If my anxiety goes way beyond nagging worries and has catapulted into panic, a horribly frightful and often recurring experience I’ve described in Help: I Get Panic Attacks (Shepherd Press, 2019) and in this blog article, “The Truth of a Panic Attack,” then my bodily sensations may include a racing heart, perspiration, numbness of fingers and toes, feeling faint, and a sense of doom.
With anxiety, we’ve each lived it, hated it, and wished it gone, yet it hangs like chains around our hearts.
In Psalm 31, David describes the interconnectedness of the body and the mind, and he nails the solution; that is, turning to God: “But as for me, I trust in You, Lord, I say, ‘You are my God.’” I encourage you to invest a few minutes in reading it and meditating on its truths.
Peace through the renewing of the mind
A mind renewed by the truth of God as revealed in Scripture is the only lasting antidote for anxiety and other negative emotions. Tautges counsels, “Ultimately, security and peace come from the Lord—from knowing and trusting the character and love of God. So don’t let your anxiety lead you away from God. Run to Him today.”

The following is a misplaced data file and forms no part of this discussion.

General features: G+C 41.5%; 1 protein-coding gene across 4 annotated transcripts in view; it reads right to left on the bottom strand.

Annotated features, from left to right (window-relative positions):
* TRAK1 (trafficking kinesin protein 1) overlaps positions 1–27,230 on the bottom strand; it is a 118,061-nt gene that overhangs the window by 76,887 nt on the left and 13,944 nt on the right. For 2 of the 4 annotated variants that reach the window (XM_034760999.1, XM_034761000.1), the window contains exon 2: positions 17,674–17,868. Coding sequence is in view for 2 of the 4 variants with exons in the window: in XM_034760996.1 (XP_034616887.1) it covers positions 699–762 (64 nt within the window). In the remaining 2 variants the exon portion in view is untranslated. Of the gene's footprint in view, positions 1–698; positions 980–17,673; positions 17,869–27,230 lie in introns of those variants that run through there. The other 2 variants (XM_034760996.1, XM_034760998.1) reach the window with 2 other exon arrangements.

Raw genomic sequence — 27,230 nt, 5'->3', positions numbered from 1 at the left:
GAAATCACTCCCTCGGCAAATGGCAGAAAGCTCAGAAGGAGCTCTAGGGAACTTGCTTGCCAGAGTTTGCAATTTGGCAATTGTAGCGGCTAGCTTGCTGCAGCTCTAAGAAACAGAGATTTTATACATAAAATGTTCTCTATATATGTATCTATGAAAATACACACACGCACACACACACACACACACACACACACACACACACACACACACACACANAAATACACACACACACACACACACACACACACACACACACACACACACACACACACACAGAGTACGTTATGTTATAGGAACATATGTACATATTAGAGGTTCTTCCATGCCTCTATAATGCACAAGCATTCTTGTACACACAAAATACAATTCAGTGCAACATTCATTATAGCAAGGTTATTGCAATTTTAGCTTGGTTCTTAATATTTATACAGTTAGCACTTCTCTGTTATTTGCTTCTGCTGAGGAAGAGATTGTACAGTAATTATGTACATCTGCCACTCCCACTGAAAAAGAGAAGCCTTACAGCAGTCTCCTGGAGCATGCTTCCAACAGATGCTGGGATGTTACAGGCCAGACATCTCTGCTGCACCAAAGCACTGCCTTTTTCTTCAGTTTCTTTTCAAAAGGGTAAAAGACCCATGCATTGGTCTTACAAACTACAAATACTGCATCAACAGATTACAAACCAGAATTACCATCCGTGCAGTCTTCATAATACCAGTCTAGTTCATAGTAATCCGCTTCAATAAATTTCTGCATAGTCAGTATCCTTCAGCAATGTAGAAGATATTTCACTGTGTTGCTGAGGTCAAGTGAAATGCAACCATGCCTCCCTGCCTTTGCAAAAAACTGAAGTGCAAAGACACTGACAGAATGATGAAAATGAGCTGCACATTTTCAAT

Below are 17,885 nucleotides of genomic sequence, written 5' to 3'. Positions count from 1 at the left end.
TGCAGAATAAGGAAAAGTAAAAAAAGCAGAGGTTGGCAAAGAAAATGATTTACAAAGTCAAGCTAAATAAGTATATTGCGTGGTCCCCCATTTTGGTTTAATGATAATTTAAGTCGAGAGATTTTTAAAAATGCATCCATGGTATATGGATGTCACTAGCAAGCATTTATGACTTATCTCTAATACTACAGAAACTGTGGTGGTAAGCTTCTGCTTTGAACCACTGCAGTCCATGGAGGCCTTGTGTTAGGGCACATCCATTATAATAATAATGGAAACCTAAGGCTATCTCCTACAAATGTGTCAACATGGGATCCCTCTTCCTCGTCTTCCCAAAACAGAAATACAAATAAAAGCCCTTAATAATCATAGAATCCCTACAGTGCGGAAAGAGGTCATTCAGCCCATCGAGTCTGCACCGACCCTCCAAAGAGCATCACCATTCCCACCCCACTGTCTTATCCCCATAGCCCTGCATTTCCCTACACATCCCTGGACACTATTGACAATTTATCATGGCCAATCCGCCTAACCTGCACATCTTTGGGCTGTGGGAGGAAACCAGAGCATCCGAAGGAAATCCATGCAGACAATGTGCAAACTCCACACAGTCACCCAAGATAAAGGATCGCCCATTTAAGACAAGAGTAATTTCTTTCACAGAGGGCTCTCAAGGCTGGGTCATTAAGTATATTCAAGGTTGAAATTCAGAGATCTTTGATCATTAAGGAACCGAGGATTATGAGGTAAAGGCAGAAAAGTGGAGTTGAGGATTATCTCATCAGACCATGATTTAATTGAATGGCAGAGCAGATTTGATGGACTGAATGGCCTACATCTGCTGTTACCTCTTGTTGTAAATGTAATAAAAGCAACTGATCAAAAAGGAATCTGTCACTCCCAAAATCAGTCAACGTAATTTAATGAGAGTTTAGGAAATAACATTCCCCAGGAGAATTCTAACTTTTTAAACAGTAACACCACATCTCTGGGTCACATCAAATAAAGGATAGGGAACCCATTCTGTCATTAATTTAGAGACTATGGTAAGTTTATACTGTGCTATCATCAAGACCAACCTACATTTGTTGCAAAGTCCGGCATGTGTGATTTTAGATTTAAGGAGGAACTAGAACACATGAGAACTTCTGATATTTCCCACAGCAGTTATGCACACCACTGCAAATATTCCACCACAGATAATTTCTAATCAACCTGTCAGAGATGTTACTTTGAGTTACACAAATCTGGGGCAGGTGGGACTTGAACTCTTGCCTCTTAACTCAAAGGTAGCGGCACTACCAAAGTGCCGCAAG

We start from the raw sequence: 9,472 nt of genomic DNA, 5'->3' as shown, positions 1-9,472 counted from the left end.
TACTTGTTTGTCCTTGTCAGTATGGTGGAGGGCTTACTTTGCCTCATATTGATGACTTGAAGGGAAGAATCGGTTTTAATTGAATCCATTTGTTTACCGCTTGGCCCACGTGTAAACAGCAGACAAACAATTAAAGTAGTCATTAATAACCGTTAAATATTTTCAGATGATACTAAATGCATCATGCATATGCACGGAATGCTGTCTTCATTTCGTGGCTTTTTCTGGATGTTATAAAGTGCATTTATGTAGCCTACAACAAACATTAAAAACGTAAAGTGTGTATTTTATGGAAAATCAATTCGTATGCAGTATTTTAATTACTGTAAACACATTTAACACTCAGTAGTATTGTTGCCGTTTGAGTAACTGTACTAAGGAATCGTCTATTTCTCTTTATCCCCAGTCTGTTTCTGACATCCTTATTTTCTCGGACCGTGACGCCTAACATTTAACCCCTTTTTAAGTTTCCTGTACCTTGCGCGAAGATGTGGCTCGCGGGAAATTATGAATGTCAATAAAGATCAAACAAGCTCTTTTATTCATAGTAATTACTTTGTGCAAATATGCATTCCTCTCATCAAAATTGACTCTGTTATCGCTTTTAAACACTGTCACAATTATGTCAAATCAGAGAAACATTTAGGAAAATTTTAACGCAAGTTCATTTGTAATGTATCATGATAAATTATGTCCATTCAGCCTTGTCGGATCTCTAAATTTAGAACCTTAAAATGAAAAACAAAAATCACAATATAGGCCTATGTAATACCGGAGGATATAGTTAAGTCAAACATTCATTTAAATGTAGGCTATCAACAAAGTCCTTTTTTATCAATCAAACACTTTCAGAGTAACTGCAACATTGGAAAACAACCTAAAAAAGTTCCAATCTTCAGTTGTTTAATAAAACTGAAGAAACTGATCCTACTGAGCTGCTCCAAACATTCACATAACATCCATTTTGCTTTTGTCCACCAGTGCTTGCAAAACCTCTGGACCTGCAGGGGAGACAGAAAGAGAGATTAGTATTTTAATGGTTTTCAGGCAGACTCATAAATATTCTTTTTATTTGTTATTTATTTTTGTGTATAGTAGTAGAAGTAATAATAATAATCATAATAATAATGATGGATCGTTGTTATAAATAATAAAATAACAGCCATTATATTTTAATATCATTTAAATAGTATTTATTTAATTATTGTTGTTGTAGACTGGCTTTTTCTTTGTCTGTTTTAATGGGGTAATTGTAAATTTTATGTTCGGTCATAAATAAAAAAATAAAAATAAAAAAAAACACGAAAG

Indeed, a right view of God will replace anxiety with peace.
Lisa came to counseling for anxiety. As I heard her story, I learned that she had been an excellent student and a rule follower. It was important to her to please her parents and her teachers. Now married, she desired to please her husband too. When she received his approval (or at least not his disapproval), she felt good. When she feared that he wasn’t pleased, her anxiety ruined her day. She became extremely introspective and also irritable, trying to figure out how to get her husband’s favor.
As you probably gathered, the root problem of her anxiety was the fear of man, specifically her husband. She wasn’t afraid of him in the sense that she thought he might hit her. Rather, she feared his disapproval.
Proverbs 29:25 says, “The fear of man lays a snare, but whoever trusts in the LORD is safe.”
In counseling, she learned to be resolute in doing what was right in the eyes of God, not in the opinion of her husband. This also required some uncomfortable conversations with her husband. Ephesians 4:15 calls us to speak the truth in love. As Scripture renewed her mind, she determined to take a leap of obedience and to trust and obey God. She took to heart 2 Timothy 1:7— “For God has not given us a spirit of fear, but of power and love and discipline.”
Peace through an actionable plan to overcome anxiety